All hail the 2020 Jeep Gladiator, promising to be a pickup par excellence and the midsize truck to make you forget anything Chevrolet or Ford might have on offer. Making its long-anticipated debut at the LA Auto Show 2018 today, the 2020 Gladiator gives Jeep a crew cab option, with a 5-foot steel bed and the styling the automaker is known for.
Indeed, at the front you’d be forgiven for mistaking the Gladiator for a Jeep Wrangler. You get the familiar keystone-shaped grille and round headlamps, while at the rear the square tail lamps are present and correct. There’s a fold-down windshield, too, and the choice of a soft top or two hardtops.
Indeed, Jeep says there are literally dozens of different combinations of door, top, and windshields. The Gladiator Overland and Rubicon models will offer LED headlamps and fog lamps, too, while Gladiator trims with LEDs will have halo-like daytime running lights.
Of course, just looking the part wouldn’t be enough in this segment, even with Jeep’s brand cachet. Happily the 2020 Gladiator promises to be just as capable as it is handsome. There’s up to 7,650 pounds of towing capacity and up to 1,600 pounds of payload capacity, while the damped tailgate can be locked in three positions.
Under-rail bed lighting and integrated tie-downs are also to be found in the bed, and there’s an optional power system that adds a 400W, 115 volt three-prong outlet. A Trail Rail Cargo Management System is also available. Jeep hides the Gladiator’s full-sized spare tire and mount under the bed.
Gladiator Overland and Rubicon models get an available three-piece body-color hardtop; all models can have a black three-piece hardtop. Two “Freedom” panels make open-air driving more accessible, and all of the hardtops have a manual rear-sliding window. The Sunrider soft top, meanwhile, supports both partial and full open positions.
Inside, a retro dashboard gets a bold, horizontal design. Gladiator Overland trim gets a hand-wrapped panel with a soft-touch surface; that’s an option on Rubicon models. The HVAC vents have platinum chrome bezels. Jeep has purposefully selected big, easily gripped controls for climate and multimedia control, among other features, and there’s a push-button starter.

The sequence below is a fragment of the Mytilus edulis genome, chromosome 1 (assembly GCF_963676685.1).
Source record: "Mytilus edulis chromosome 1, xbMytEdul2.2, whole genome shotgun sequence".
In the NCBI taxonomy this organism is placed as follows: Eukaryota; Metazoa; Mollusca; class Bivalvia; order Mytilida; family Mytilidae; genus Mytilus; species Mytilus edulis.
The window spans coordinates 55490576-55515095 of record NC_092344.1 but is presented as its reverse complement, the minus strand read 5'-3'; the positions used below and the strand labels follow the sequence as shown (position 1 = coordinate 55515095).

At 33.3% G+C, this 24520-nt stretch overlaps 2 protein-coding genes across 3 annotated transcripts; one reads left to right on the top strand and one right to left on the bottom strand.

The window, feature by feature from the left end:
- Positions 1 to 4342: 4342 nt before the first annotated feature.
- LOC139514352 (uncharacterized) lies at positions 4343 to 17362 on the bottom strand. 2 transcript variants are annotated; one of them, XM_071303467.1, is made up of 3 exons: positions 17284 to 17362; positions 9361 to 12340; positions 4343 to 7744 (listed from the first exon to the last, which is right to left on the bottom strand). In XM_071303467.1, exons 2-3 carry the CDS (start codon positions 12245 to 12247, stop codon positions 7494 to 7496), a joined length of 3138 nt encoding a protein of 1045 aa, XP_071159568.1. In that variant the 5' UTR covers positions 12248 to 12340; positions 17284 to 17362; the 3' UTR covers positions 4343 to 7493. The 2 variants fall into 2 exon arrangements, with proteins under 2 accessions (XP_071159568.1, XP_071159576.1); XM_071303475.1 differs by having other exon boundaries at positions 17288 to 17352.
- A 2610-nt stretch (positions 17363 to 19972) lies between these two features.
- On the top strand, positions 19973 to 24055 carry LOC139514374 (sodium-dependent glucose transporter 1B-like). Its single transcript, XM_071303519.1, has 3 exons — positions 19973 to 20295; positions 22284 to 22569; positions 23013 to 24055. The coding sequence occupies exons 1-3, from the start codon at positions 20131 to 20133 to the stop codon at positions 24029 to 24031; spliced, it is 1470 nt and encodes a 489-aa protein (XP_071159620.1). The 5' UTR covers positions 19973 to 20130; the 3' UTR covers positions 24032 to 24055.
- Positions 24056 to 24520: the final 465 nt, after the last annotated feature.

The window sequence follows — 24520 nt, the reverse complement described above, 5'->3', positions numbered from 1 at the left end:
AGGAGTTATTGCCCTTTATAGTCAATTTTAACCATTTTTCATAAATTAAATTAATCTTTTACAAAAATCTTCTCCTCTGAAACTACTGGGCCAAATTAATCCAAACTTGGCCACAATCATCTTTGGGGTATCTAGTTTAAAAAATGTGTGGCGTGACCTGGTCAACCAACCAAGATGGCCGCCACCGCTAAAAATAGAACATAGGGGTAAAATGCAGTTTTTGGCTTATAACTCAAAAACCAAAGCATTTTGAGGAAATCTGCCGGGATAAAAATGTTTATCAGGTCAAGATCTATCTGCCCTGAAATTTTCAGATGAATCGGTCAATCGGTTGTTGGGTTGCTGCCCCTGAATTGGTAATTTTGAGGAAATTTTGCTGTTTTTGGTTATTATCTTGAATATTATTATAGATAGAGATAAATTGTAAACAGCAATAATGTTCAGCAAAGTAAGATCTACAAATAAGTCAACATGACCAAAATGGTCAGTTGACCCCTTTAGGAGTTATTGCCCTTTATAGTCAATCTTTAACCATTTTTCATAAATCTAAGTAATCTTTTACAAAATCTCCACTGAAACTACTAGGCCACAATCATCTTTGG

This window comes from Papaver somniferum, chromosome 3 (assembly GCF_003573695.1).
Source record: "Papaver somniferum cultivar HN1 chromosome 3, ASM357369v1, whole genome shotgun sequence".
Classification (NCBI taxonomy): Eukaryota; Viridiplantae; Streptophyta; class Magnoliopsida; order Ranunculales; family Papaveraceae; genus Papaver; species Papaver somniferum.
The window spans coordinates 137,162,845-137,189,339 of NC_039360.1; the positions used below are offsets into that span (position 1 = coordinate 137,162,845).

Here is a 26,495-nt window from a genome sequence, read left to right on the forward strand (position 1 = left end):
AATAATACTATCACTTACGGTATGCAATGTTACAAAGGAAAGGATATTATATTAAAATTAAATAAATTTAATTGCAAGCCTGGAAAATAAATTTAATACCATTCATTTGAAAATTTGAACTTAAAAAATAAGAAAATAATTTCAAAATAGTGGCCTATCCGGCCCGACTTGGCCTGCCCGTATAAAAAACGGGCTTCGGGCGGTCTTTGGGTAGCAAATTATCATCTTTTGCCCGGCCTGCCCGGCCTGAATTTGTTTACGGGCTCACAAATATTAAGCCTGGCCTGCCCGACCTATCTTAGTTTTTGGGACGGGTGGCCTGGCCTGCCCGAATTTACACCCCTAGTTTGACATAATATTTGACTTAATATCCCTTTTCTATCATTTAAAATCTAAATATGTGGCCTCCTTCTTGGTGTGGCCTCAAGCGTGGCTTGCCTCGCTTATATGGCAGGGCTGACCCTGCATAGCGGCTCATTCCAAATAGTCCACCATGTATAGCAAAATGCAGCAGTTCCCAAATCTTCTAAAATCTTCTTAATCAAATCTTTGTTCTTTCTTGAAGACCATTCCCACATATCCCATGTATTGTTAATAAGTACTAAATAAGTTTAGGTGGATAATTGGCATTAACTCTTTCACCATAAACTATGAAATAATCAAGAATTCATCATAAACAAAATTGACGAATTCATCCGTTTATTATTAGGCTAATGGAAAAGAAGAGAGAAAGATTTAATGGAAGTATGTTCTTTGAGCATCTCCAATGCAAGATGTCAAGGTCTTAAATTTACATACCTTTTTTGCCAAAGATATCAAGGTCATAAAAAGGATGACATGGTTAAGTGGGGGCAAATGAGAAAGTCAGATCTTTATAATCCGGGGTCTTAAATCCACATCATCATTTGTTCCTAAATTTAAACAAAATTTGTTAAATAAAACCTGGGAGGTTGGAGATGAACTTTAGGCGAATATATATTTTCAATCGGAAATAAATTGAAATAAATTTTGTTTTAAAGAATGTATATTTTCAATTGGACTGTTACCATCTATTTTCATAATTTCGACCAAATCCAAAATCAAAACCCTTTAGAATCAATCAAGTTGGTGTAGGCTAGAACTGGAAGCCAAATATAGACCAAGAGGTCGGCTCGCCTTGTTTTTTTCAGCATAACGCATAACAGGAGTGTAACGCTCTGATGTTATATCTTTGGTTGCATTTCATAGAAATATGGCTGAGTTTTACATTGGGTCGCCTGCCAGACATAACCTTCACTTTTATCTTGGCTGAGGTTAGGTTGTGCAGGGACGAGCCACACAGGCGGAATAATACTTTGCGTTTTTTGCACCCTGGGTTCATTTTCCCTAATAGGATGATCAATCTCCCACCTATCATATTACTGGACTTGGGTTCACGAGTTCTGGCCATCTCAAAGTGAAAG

Cloth or leather contoured seats support adjustable bolster and lumbar support. Heated front seats and a heated steering wheel are optional. The rear seas, meanwhile, can be folded flat – with LED lights illuminating the storage space opened up that way – but can also be locked into place to make for secure storage behind the seat back. An optional lockable bin provides safe storage even when the roof and doors are removed, or the windshield is lowered.
A 3.5-inch display in the driver’s instrumentation is standard, with a 7-inch screen an option. Steering wheel controls handle voice recognition, audio, and other features. Either a 7-inch or 8.4-inch touchscreen deals with the fourth-gen Uconnect infotainment system, with Apple CarPlay and Android Auto; a 5-inch touchscreen is installed on he Gladiator Sport. Even with those touchscreens, there are dedicated controls for climate control and media volume.
Two USB port and a USB-C port are included, as is a 115 volt AC outlet. An audio upgrade with a removable wireless speaker can be added, too. The Gladiator Rubicon can be had with a forward-facing off-road camera, beaming a picture back from the Gladiator’s grille, to show the road straight ahead.
As for the engine options, there’ll be a 3.6-liter Pentastar V6 first, with a 3.0-liter EcoDiesel V6 following on in 2020. The gas engine has 285 horsepower and 260 lb-ft of torque, and is paired with a six-speed manual transmission as standard. An 8-speed automatic is optional.
The diesel, meanwhile, will get 260 horsepower and 442 lb-ft of torque. It’ll be fitted with an 8-speed automatic as standard. The auto transmission gets a 77.2:1 crawl ratio.
Two 4×4 systems will be available. Command-Trac 4×4 will be standard on the Sport and Overland, with a two-speed transfer case with a 2.72:1 low-range gear ratio, and heavy-duty third-generation Dana 44 front and rear axles with a 3.73 rear axle ratio. The 2020 Gladiator Rubicon, meanwhile, has a Rock-Trac 4×4 system. That uses heavy-duty third-gen Dana 44 front and rear axles with a “4LO” ratio of 4:1. A 4.10 front and rear axle ratio is standard as are Tru-Lok locking differentials.
A Trac-Lok limited-slip rear differential will be optional on the Sport and Overland models. Sport, Overland, and Rubicon trucks will get skid plates and front and rear tow hooks, while the Rubicon models will have a 33-inch tire as standard. The pickup will be able to handle up to 30-inches of water fording, with an approach angle of 43.6 degrees, breakover angle of 20.3 degrees, departure angle of 26 degrees, and ground clearance of 11.1 inches.
Built with a body-on-frame design, there’s five-link coil suspension and four steel cross-members to reinforce the pickup’s load floor. While it make look like a Wrangler, the Gladiator’s frame is in fact 31-inches longer, with a 19.4-inch longer wheelbase.
All in all, it’s a striking truck with some serious potential for off-road and utility use. Jeep says the 2020 Gladiator will show up in dealerships in Q2 2019, with pricing to be confirmed closer to that point.